Please note that this is a sister publication of WallStreetNewsNetwork ( http://WStNN.com ) and eventually everything on this site will be transferred over there.by Fred Fuld III
Most people who think about estate planning are aware of and have probably set up wills and living trusts, and possibly medical advance directives and durable powers of attorney.
However, because so much is done online, your heirs may not be aware of all your cyber accounts. Are they aware that you have PayPal (PYPL)? Do you have any savings accounts with an online bank? What about online brokerage accounts where you have opted out of paper deliveries?
There are a lot of issues to consider beyond the will and trust. Here are just some of the tasks that you should consider to make things easier for your heirs with regards to online accounts.
Keep Track of All Your Online Accounts
The first place to start is identifying all the online accounts that you have along with logins and passwords. Some people like to type out a list on a Word document or text document. I personally don’t like that idea, unless the file is well protected and encrypted. Otherwise, if your computer is hacked, the hacker will have access to everything.
Others just write down a list of all those logins and passwords on a piece of paper. I have a friend who’s list is currently three pages long. I don’t like this practice either as it takes a long time to search through, since it is not alphabetized, and find the particular website that you are looking for.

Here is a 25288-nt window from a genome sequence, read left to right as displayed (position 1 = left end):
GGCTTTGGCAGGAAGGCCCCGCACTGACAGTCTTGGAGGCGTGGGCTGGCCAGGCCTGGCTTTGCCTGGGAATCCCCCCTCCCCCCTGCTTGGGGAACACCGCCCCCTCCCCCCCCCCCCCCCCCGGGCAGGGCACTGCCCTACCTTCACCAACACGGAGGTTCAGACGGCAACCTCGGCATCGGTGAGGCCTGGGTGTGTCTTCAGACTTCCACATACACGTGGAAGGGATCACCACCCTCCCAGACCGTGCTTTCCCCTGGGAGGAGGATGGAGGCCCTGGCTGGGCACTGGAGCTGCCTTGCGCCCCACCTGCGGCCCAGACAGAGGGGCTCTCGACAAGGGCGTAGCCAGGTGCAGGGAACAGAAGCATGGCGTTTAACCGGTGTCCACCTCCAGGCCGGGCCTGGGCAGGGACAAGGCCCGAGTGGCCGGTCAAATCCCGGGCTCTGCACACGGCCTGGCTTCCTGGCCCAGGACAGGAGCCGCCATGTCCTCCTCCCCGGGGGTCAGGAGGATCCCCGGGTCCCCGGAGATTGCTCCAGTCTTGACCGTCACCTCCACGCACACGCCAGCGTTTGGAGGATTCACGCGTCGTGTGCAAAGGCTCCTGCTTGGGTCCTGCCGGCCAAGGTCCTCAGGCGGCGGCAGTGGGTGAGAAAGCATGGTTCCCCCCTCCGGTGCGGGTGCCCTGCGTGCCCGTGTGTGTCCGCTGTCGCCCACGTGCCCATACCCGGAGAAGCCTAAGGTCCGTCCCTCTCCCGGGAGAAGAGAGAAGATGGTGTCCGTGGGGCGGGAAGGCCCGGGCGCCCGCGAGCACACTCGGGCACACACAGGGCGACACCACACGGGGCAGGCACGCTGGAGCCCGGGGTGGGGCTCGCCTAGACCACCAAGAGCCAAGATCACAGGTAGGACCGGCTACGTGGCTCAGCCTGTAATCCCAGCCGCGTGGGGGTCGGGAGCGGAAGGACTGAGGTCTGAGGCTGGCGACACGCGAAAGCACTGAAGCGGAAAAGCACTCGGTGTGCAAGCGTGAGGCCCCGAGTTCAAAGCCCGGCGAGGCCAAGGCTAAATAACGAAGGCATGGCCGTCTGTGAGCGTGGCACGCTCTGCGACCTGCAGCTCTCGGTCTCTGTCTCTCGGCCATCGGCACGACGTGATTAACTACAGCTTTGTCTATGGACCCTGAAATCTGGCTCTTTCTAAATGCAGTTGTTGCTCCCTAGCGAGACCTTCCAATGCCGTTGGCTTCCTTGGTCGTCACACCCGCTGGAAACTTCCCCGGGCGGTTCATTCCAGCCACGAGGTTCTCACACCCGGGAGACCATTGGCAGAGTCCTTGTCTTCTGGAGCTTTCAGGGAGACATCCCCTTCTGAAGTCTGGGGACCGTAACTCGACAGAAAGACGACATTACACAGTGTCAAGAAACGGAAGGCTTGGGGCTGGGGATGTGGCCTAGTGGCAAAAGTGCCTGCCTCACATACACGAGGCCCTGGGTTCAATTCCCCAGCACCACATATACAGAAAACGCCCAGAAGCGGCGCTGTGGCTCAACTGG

I personally like using an Email and Website Password Logbook. These journals have alphabetized pages, so that all the accounts that begin with A are in the first section, all the Bs in the second section, and so forth. That way, I don’t have to look all over the place to find the password I want.
Since everything is handwritten on a hard copy, it can’t be hacked. (Just don’t lose it.) It is also a central repository for all your online accounts, which will make it simpler for your heirs to find everything.
Requirements for Account Liquidation Upon Death
It might be helpful to make your heirs aware of the requirements to liquidate online monetary accounts and stock brokerage accounts. For example, the requirements for PayPal are:
- A cover sheet from the Requestor (or a person who is duly appointed or authorized to administer the estate of the deceased customer) identifying the account by the primary email address and request to have PayPal account closed
- A copy of the death certificate for the account holder
- A copy of a government issued photo ID (such as a driver’s license, passport or state-issued ID) of the Requestor
- Legal documentation or a copy of the will that identifies the executor of the estate
- State issued documentation if a living will is not present
Most online bank and brokerage accounts will require similar documents.
Facebook Accounts After Death
Social media accounts have special requirements in the event of death. As an example, Facebook (FB) has two options upon the death of the accountholder. You can either have your account permanently deleted, which you can setup now while you are still alive, or you can have a Memorialized Account and it can be controlled by a legacy contact. Your legacy contact can be identified now also.
Twitter Accounts After Death
Twitter (TWTR) allows the removal of the account of a deceased person or an incapacitated person, with the submission of appropriate documents.
LinkedIn Accounts After Death
LinkedIn has an online form that can be filled out in order to remove the profile of someone who has passed away.